On August 24, the U.S. House of Representatives passed H.R. 4, the John R. Lewis Voting Rights Advancement Act of 2021, on a party-line vote. Named for the late Congressman and civil rights icon, the bill purports to “restore key protections of the Voting Rights Act of 1965 (VRA) which were gutted by the Supreme Court.” It doesn’t. In fact, the bill undermines civil rights by limiting state election reforms that expand minority voting rights and by weaponizing nondiscrimination laws for partisan gain. 

Election integrity laws protect minority voters from suppression and intimidation. Yet H.4. will be used to torpedo them. Take, for example, Arizona’s election integrity law. The Arizona law bans ballot harvesting, taking aim at the ability of outside groups to intimidate or pressure people from voting a certain way. Last term, in Brnovich v. Arizona, the Supreme Court upheld Arizona’s law. H.R. 4 seeks to reverse the Court’s decision and limit the ability of states to pass laws that seek to stop special interest groups from targeting minority and elderly voters. Supporters of H.R. 4 have claimed that Arizona’s law suppresses the Latino vote, but some Latinos objected to the practice of ballot harvesting, which they viewed as voter intimidation, and supported the Arizona bill. Under federal law, voter intimidation and coercive election interference is a crime. Why is Congress opposing states like Arizona from enacting their own laws to prevent voter intimidation and coercion of minorities?

Consider also Georgia’s election integrity law, which has led to boycotts and politicized legal battles. Although it has been called Jim Crow 2.0, the law actually incorporated the input of black churches, which advocated for the ability to use “souls to the polls” turnout efforts as they had during the Civil Rights era. The legislature responded by passing a law that permits localities to open for early voting on Sundays. That’s a sign of a state successfully working to include the input of minorities in the legislative process.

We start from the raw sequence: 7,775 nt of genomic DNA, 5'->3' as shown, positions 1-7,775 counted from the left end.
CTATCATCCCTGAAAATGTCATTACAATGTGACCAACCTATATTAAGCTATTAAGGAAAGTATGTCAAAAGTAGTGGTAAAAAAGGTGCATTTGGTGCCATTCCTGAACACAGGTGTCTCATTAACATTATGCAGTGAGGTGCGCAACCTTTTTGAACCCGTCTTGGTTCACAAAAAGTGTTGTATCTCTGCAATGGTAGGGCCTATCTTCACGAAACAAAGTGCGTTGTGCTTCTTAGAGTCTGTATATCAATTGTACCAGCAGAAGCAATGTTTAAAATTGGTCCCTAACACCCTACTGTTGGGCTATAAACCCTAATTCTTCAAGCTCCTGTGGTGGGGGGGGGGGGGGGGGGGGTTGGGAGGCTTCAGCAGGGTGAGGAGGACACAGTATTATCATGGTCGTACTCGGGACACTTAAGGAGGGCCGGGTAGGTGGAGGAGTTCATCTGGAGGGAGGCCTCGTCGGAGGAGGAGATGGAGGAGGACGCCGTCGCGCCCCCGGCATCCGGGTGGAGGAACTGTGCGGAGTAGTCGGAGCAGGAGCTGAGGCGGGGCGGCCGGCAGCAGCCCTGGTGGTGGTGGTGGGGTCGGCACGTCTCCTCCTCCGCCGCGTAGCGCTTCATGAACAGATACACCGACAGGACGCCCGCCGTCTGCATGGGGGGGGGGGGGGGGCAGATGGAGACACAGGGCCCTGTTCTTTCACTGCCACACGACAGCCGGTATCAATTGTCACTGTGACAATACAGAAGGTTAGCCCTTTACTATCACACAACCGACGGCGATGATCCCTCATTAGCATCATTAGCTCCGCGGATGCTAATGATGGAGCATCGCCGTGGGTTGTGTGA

H.R. 4 also expands the ability of activist groups to sue to challenge congressional districts and changes to voting laws. Such suits typically are based on the assumption that racial minorities think and vote as a block for a single political party. That stereotype is simply not true. According to Pew Research surveys in 1996, 2004, 2012, and 2019, racial minorities identify as Republicans, Democrats, and Independents. Data from the Roper Center about “How Groups Voted” also show that African Americans, Latinos, and Asian-Americans are members of both political parties. As Northwestern University professor Geraldo Cadava explains, “Latinos aren’t naturally liberal or conservative… Their complex histories have given them good reasons to be Democrats, but also good reasons to be Republicans.” Likewise, Asian Americans and Native Americans are themselves diverse cultural communities, and tend to vote on the issues, rather than the political party. Yet H.R. 4 presumes that these groups will always vote a certain way.

Consider the partisan ways power under H.R. 4 can be abused by bureaucrats in D.C. and identity politics. In 2009, the Department of Justice challenged a change in North Carolina voting laws from partisan to nonpartisan elections which the voters themselves had passed by referendum. The federal government took the offensive position that minority voters would not know who to vote for unless the ballot listed the name of the political party next to a candidate. Meanwhile, the Justice Department failed to pursue voting rights discrimination cases in states like New Hampshire and Guam, where the outcome wouldn’t necessarily favor one political party. In multiple reports, the Inspector General found that the Voting Section, which is entrusted with additional federal power in H.R. 4, had “a culture of intolerance” where there was politicized hiring of career bureaucrats who engaged in “highly inappropriate and hostile conduct toward other career Section employees.”

As President Abraham Lincoln famously said, “A house divided cannot stand.” The Civil Rights Movement and the Voting Rights Act of 1965 have brought the nation forward, and all Americans are thankful for the sacrifices of those who have come before us. Let’s not divide the United States again through partisan rhetoric in H.R. 4. Let’s keep moving forward with the support of Americans across the country, rather than backward.